Daily Archives: September 23, 2005

Exchange Free / Busy message size

I saw this on an internal mail the othe day, and thought that this information was too good not to share around.  I only wish I’d had this level of detail available to me when I was an Exchange administrator.  So I’m sharing it.  Just in case you also want to know more … There’s a good document on TechNet that talks about how to Manage Free/Busy Folders  expecially on how Outlook handles Free/Busy but this is a nice edition to the document. 

If you want to change the amount of time published by Free/Busy – how much extra traffic would be generated?  Say for example you wanted to double the free busy schedule – how many bytes on the wire?  How large are the messages, and what would be the load on the free/busy server after the change had been made?

Jeffrey and Dave responded that you can get a good estimate by looking at the current PR_MESSAGE_SIZE and PR_CONTENT_COUNT values of the Schedule+ Free Busy folder for the site or Administrative Group.  You’ll then have to divide the size by the count to get a per user average.  Assuming that user’s currently have the default setting of 6 months, you can extrapolate the impact of changing the number of months published.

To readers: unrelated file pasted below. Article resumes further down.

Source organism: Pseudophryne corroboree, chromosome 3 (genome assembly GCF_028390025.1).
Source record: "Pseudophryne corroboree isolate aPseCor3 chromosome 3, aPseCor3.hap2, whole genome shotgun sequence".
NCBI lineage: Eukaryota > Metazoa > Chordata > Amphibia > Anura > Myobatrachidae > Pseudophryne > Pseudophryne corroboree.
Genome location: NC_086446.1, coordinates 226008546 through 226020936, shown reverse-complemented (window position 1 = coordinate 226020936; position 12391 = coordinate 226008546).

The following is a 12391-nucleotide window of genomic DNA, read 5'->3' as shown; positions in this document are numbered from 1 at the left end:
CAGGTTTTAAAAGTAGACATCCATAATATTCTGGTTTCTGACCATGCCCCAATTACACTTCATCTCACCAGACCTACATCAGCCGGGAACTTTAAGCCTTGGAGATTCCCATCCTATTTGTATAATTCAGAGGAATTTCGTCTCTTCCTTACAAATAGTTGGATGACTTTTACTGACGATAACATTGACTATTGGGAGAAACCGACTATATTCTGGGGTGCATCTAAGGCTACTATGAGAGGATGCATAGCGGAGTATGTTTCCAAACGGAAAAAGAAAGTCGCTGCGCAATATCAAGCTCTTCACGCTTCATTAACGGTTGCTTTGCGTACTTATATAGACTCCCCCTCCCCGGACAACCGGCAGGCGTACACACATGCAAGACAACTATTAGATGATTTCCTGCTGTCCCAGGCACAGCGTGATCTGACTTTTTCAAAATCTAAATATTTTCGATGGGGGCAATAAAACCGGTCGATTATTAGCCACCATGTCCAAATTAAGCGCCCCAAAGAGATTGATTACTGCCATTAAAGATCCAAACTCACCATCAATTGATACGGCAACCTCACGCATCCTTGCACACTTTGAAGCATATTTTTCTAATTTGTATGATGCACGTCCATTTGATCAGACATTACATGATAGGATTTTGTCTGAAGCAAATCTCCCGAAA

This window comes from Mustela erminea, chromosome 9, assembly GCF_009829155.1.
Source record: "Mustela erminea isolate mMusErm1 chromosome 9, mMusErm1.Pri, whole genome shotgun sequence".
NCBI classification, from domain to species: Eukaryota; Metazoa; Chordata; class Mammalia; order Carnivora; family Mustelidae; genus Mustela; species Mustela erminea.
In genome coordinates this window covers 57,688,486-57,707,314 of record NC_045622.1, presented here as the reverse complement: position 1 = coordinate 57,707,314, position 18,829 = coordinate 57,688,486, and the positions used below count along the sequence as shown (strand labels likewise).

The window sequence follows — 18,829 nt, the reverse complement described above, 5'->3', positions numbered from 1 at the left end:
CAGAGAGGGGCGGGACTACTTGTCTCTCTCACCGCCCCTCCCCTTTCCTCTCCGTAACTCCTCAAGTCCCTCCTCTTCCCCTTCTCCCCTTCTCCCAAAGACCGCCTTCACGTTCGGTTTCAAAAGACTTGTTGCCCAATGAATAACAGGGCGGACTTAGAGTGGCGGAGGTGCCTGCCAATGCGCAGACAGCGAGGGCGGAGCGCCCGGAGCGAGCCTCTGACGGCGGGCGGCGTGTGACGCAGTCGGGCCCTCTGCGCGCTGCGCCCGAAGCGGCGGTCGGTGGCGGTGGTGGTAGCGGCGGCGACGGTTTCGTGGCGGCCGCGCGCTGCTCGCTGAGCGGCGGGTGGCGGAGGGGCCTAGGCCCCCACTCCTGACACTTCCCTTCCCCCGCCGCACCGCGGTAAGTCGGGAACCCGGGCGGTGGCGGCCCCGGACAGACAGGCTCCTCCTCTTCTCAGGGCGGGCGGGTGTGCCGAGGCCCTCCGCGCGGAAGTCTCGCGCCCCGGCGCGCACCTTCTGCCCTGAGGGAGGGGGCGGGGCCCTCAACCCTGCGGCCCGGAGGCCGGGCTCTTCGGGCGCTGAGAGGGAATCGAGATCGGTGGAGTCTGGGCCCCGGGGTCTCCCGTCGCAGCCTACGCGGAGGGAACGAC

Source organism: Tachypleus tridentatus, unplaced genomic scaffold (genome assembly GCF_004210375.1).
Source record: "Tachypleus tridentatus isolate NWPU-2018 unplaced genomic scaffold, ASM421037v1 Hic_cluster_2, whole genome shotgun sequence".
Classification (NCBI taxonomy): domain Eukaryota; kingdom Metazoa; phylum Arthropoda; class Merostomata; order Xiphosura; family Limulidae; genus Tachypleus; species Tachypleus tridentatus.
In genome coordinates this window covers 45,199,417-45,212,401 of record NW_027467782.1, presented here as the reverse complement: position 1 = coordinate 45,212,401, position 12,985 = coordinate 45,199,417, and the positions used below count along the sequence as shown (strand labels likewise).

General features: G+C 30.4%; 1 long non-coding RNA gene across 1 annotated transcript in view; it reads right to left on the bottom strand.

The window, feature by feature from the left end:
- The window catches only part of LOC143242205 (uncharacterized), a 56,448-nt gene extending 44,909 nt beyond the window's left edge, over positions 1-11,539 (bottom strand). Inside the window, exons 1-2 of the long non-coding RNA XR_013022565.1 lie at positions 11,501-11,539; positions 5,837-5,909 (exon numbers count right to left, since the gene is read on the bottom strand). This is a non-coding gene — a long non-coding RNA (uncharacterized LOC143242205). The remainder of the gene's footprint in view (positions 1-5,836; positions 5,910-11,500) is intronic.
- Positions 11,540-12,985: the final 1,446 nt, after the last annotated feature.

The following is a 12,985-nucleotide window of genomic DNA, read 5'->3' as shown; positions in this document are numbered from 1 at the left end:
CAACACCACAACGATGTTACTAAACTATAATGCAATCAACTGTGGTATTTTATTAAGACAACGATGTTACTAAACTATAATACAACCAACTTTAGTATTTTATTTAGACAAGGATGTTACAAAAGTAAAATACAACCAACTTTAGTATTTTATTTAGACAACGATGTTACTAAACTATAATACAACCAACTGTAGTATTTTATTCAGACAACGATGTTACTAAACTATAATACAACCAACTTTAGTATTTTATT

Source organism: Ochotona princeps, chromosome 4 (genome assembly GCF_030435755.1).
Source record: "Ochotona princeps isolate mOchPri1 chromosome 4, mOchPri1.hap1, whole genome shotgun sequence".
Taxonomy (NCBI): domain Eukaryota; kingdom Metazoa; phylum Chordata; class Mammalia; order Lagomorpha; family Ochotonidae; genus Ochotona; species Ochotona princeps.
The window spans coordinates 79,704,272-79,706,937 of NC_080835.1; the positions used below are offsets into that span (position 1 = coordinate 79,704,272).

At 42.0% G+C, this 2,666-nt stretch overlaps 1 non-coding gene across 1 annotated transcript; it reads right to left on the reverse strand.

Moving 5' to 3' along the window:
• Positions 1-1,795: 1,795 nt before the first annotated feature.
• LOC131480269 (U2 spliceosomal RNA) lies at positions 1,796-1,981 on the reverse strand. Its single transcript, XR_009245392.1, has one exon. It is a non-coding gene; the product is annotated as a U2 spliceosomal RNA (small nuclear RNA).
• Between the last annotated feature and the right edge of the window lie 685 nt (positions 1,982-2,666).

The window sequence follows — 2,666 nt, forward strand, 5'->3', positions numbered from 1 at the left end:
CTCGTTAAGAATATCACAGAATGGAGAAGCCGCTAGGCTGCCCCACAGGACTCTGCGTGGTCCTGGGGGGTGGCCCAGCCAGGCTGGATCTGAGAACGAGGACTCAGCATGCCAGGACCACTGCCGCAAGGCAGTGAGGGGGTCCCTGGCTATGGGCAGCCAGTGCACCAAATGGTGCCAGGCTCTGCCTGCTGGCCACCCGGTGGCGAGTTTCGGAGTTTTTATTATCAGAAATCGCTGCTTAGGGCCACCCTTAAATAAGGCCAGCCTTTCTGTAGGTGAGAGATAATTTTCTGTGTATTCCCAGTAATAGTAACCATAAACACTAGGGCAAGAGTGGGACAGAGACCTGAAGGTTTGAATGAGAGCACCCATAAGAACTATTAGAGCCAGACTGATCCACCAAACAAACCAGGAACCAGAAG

For example, in the sample  F/B folder:
PR_MESSAGE_SIZE = 18,499,128
Based on this calculation, the average free/busy message size is approximately1119 bytes.

Free Busy data is pretty small.  The data is stored as an array of pairs 16-bit words – each being the number of minutes into the month for the beginning and end time of each busy range. The maximum number of busy ranges can be forced by making every other minute in the month busy. 1440 minutes in a day, 720 marks every other one. 31 days in a month… leads to just shy of 90k per month in the worst possible case. Actual values will be substantially smaller than that. As more calendars get more and more booked, the amount of data stored actually goes down as the busy ranges get merged together.
The Free Busy server will experience pretty much the same load overall (“Open message, stream in data, close message”). The extra data is likely going to cause maybe one extra RPC operation. Also if you’re replicating the Free/Busy data to another Public Folder server, it’ll double the amount of replication traffic.